Atypical cellular disorders are commonly considered part of the gray zone linking oncology to hematology and immunology. Although these disorders are relatively uncommon, they often represent significant clinical problems, provide an opportunity to understand basic disease mechanisms, and serve as model systems for the development of novel targeted therapies. This chapter focuses on such disorders. In Section I, Dr. Arceci discusses the pathogenesis of Langerhans cell histiocytosis (LCH) in terms of the hypothesis that this disorder represents an atypical myeloproliferative syndrome. The clinical manifestations and treatment of LCH in children and adults is discussed along with possible future therapeutic approaches based upon biological considerations. In Section II, Dr. Longley considers the molecular changes in the c-Kit receptor that form the basis of mastocytosis. Based on the location and function of c-Kit mutations, he develops a paradigm for the development of specific, targeted therapies. In Section III, Dr. Emanuel provides a review of the "mixed myeloproliferative and myelodysplastic disorders," including novel therapeutic approaches based on aberrant pathogenetic mechanisms. Taken together, these chapters should provide an overview of the biological basis for these disorders, their clinical manifestations, and new therapeutic approaches.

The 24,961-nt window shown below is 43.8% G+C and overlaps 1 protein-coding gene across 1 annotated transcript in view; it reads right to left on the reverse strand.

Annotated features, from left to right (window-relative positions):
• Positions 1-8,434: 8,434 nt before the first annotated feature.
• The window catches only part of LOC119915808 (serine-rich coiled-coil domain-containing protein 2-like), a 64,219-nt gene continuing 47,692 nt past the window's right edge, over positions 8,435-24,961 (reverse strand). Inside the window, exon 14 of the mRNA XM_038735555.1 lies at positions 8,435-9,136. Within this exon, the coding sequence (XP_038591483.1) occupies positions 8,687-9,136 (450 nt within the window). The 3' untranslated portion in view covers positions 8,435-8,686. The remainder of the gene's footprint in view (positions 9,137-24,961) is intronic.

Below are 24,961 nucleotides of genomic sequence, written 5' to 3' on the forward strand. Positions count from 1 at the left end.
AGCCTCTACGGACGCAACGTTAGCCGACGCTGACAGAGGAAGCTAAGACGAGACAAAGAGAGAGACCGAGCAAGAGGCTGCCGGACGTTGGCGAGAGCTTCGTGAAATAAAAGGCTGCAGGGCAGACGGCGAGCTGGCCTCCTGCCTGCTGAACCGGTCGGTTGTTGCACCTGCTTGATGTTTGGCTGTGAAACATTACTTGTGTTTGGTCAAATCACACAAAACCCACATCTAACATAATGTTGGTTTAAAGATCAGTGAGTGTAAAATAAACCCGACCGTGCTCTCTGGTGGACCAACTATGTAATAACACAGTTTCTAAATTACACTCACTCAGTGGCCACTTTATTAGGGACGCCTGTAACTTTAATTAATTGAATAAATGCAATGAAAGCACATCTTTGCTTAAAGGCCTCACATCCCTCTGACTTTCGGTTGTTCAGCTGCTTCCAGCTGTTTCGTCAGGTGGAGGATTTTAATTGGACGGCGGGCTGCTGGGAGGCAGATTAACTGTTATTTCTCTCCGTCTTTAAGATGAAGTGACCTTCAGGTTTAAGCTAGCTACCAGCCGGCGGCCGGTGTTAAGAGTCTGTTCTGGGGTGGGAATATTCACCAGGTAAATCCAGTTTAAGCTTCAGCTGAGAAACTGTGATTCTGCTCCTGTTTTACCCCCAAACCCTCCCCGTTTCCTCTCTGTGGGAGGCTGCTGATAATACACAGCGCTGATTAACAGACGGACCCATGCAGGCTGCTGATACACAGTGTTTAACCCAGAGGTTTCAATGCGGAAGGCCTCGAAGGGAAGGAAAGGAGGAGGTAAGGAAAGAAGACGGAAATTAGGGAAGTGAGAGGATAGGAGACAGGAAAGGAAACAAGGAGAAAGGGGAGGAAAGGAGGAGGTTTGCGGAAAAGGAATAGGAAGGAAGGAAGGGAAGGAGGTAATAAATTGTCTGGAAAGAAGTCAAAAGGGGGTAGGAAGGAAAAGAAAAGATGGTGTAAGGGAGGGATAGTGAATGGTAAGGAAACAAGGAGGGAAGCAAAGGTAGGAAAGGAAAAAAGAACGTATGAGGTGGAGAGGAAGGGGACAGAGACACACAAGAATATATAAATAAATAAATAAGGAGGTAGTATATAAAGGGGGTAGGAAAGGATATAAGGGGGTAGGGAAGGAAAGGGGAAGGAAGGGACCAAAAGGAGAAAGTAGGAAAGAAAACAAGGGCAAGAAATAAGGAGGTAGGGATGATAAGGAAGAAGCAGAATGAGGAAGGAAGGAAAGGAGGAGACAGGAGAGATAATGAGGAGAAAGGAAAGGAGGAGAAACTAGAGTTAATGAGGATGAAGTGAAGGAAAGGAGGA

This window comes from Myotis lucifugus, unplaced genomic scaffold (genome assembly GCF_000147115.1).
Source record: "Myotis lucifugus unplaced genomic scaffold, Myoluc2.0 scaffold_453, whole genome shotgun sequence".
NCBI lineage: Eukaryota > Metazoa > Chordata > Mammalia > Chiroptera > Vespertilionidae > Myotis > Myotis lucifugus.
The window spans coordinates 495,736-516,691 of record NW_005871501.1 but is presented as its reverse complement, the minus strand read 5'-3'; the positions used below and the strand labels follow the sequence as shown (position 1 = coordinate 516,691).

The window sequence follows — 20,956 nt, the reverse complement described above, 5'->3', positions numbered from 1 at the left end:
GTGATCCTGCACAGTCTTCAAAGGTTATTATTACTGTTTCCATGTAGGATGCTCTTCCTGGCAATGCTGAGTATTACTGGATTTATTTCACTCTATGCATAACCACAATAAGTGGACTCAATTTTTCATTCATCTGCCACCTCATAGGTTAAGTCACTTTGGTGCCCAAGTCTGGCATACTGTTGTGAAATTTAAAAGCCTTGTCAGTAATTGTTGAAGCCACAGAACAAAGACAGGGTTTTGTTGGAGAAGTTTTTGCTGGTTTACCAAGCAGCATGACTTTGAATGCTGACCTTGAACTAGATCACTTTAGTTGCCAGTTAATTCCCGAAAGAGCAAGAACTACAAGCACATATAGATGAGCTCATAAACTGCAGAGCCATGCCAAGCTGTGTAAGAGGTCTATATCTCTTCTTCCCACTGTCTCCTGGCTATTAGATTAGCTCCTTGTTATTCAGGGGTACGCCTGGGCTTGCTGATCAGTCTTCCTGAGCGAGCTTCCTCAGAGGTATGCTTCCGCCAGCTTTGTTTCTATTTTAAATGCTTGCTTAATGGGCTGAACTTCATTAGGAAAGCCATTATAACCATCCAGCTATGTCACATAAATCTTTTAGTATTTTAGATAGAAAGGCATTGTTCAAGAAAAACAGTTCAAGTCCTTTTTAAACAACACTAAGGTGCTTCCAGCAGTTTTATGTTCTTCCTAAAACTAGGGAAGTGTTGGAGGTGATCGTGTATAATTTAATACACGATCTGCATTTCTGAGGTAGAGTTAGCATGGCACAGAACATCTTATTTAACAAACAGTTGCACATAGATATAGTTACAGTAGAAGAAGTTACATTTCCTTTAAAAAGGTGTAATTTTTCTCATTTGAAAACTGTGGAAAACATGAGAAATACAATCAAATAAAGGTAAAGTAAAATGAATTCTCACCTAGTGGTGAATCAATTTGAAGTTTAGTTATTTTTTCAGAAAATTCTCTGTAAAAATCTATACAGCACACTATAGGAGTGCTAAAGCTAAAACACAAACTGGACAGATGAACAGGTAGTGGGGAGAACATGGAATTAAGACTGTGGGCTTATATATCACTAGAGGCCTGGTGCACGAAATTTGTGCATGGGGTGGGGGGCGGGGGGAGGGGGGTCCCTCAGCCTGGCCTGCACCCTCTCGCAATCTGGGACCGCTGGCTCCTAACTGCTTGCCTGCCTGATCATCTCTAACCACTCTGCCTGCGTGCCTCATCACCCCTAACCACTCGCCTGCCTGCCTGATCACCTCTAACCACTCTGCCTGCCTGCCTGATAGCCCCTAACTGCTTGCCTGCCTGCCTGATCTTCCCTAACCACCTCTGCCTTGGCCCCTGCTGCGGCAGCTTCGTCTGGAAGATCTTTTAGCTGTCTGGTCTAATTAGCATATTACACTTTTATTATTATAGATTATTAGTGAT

|Original language||English (US)|
|Number of pages||18|
|Journal||Hematology / the Education Program of the American Society of Hematology. American Society of Hematology. Education Program|
|State||Published - 2002|
ASJC Scopus subject areas